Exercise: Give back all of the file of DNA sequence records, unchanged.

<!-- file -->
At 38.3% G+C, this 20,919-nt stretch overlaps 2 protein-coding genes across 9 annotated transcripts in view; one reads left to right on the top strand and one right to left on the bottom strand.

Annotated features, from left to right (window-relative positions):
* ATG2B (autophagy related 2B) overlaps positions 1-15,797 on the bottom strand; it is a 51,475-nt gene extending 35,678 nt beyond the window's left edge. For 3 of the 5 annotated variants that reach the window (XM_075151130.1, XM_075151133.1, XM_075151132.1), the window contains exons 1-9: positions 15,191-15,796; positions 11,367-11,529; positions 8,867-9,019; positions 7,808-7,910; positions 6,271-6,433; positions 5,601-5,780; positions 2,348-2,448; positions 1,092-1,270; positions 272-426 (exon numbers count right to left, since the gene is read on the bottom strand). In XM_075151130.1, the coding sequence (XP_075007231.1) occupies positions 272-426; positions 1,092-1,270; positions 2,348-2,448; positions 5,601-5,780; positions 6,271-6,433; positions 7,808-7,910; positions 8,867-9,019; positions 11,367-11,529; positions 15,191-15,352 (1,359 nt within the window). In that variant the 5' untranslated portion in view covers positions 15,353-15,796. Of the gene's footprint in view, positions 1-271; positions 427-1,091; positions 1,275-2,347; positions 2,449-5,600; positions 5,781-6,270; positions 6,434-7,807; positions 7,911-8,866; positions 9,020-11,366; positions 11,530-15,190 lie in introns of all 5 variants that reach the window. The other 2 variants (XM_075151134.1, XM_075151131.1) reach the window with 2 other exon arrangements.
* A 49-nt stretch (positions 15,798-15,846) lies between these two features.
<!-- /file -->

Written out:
At 38.3% G+C, this 20,919-nt stretch overlaps 2 protein-coding genes across 9 annotated transcripts in view; one reads left to right on the top strand and one right to left on the bottom strand.

Annotated features, from left to right (window-relative positions):
* ATG2B (autophagy related 2B) overlaps positions 1-15,797 on the bottom strand; it is a 51,475-nt gene extending 35,678 nt beyond the window's left edge. For 3 of the 5 annotated variants that reach the window (XM_075151130.1, XM_075151133.1, XM_075151132.1), the window contains exons 1-9: positions 15,191-15,796; positions 11,367-11,529; positions 8,867-9,019; positions 7,808-7,910; positions 6,271-6,433; positions 5,601-5,780; positions 2,348-2,448; positions 1,092-1,270; positions 272-426 (exon numbers count right to left, since the gene is read on the bottom strand). In XM_075151130.1, the coding sequence (XP_075007231.1) occupies positions 272-426; positions 1,092-1,270; positions 2,348-2,448; positions 5,601-5,780; positions 6,271-6,433; positions 7,808-7,910; positions 8,867-9,019; positions 11,367-11,529; positions 15,191-15,352 (1,359 nt within the window). In that variant the 5' untranslated portion in view covers positions 15,353-15,796. Of the gene's footprint in view, positions 1-271; positions 427-1,091; positions 1,275-2,347; positions 2,449-5,600; positions 5,781-6,270; positions 6,434-7,807; positions 7,911-8,866; positions 9,020-11,366; positions 11,530-15,190 lie in introns of all 5 variants that reach the window. The other 2 variants (XM_075151134.1, XM_075151131.1) reach the window with 2 other exon arrangements.
* A 49-nt stretch (positions 15,798-15,846) lies between these two features.